The Court has no authority to instruct the BOP how to calculate Garcia's time-served credit. 18 U.S.C. § 3585(b) provides that a defendant “shall be given credit toward the service of a term of imprisonment for any time he has spent in official detention prior to the date the sentence commences.” Section 3585(b) also provides that this time served credit must not have been “credited against another sentence.” 18 U.S.C. § 3585(b). The Supreme Court of the United States of America held, in United States v. Wilson, that a district court may not award credit at sentencing, because “Congress has indicated that computation of the credit must occur after the defendant begins his sentence.” 503 U.S. 329, 333 (1992). Accord United States v. Glaze, 132 F.3d 43, 1997 WL 774787, at *1-2 (10th Cir. 1997)(unpublished table decision)(“On appeal, Mr. Glaze argues that in light of 18 U.S.C. § 3585(b), the district court erred in refusing to award him credit for time served in detention. . . . [I]t was entirely proper for the district court, at sentencing, to decline to award Mr. Glaze credit for time served and to leave that determination to the Bureau of Prisons.”)(citing United States v. Wilson, 503 U.S. at 333); United States v. Rodriguez, 2011 WL 6831907, at *7 (D.N.M. Dec. 28, 2011)(Browning, J.)(“The Court has no authority to tell the BOP how to calculate Rodriguez' credit for the time he has served in state custody, but will make sure that the cover page to the PSR accurately reflects the time he has served.”). Although the Court has no authority to advise the BOP how to calculate Garcia's credit for the time he has served in state custody, the Court will make sure that the PSR's face page is accurate and will consider Garcia's objection and variance request when it determines his sentence for this offense.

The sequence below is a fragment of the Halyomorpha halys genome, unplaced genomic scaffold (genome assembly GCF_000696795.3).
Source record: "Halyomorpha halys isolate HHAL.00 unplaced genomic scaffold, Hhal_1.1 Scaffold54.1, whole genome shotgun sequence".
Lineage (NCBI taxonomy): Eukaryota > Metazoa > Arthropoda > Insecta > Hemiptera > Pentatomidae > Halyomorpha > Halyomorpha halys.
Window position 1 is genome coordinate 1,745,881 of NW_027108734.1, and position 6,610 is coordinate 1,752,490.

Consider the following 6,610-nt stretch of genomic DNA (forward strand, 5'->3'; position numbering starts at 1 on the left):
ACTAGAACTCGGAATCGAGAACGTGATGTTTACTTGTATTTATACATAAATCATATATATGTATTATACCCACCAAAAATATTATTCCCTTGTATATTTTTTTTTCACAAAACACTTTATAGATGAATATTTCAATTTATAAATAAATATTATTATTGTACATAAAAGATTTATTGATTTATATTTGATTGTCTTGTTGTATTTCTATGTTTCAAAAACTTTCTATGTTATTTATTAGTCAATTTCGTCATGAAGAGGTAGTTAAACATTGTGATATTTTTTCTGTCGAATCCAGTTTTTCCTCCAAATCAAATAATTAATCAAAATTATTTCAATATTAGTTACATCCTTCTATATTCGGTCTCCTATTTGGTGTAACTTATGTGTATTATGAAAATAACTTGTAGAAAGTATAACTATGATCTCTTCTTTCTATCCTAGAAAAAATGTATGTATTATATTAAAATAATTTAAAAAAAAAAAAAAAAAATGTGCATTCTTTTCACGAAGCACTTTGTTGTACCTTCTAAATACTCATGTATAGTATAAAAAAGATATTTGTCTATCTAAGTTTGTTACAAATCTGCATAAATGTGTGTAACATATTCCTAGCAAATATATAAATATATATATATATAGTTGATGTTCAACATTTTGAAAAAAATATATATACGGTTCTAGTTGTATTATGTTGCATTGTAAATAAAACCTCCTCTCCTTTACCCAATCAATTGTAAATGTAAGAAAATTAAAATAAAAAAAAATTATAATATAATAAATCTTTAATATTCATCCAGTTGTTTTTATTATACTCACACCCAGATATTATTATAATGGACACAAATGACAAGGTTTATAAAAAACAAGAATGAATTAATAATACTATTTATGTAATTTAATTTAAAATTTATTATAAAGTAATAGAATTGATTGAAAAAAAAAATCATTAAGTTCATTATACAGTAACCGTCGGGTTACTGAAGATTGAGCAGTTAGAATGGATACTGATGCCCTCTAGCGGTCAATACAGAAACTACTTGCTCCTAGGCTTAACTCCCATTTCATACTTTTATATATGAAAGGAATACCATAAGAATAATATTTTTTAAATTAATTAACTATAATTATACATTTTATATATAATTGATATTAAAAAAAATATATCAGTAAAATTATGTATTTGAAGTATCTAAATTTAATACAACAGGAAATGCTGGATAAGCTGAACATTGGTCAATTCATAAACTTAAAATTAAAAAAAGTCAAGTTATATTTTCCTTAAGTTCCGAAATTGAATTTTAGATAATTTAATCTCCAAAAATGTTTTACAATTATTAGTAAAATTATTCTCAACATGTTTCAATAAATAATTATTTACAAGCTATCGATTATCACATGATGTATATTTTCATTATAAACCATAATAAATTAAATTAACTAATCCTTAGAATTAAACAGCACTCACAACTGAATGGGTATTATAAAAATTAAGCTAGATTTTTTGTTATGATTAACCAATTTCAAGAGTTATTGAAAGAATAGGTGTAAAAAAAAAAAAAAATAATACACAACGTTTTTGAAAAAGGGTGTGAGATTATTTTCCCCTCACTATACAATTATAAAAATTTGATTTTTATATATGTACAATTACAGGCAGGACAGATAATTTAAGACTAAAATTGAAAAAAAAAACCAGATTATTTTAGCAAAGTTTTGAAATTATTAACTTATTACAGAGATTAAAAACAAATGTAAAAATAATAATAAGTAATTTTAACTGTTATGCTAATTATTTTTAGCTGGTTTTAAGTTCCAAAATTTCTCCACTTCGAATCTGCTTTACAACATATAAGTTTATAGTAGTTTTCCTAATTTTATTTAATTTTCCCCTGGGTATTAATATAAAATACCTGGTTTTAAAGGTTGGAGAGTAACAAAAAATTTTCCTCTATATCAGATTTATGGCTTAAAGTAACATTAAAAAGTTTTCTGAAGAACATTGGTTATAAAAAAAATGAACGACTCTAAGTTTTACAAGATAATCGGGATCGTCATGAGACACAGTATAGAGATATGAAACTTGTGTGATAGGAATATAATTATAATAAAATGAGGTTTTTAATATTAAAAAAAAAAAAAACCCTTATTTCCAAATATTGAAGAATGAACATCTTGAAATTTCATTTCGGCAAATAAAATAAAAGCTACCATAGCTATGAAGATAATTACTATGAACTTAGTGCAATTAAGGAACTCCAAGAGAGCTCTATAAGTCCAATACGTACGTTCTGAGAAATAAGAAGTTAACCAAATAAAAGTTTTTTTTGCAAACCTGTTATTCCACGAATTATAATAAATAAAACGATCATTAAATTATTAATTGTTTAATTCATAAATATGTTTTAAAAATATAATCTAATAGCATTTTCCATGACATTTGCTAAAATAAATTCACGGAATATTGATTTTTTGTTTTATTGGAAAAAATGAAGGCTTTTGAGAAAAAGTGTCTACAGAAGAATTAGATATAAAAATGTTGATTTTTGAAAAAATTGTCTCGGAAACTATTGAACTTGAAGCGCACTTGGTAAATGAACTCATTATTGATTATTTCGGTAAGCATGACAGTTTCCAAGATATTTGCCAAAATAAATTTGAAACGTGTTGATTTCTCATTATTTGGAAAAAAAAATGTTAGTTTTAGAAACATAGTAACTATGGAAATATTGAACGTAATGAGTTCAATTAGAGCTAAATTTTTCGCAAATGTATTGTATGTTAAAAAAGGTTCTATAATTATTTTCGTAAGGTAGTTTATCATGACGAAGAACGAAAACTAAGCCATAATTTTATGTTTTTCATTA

Finally, in cases where a defendant has completed serving a term of imprisonment, but in which U.S.S.G. § 5G1.3(b) would have applied had the defendant's term been undischarged at the time of his federal sentencing, the Guidelines authorize a court to fashion a downward departure to achieve a reasonable sentence. See U.S.S.G. § 5K2.23. To come under the auspices of § 5G1.3(b), a defendant's earlier imprisonment must have been for conduct relevant to the federal offense with which he is charged and that conduct must be the basis for an increase in sentencing level with respect to the federal offense. Here, Garcia's earlier imprisonment at the Santo Domingo Pueblo is related to this case, but that conduct was not a basis for an increase in Garcia's sentencing level for this case. See PSR at 12. The Court will, however, consider carefully Garcia's objection and variance request in light of his earlier imprisonment, along with the § 3553(a) sentencing objectives, when it determines his sentence for this offense.

         IT IS ORDERED that Mr. Garcia's Sentencing Memorandum and Objections to Pre-Sentence Report, filed ...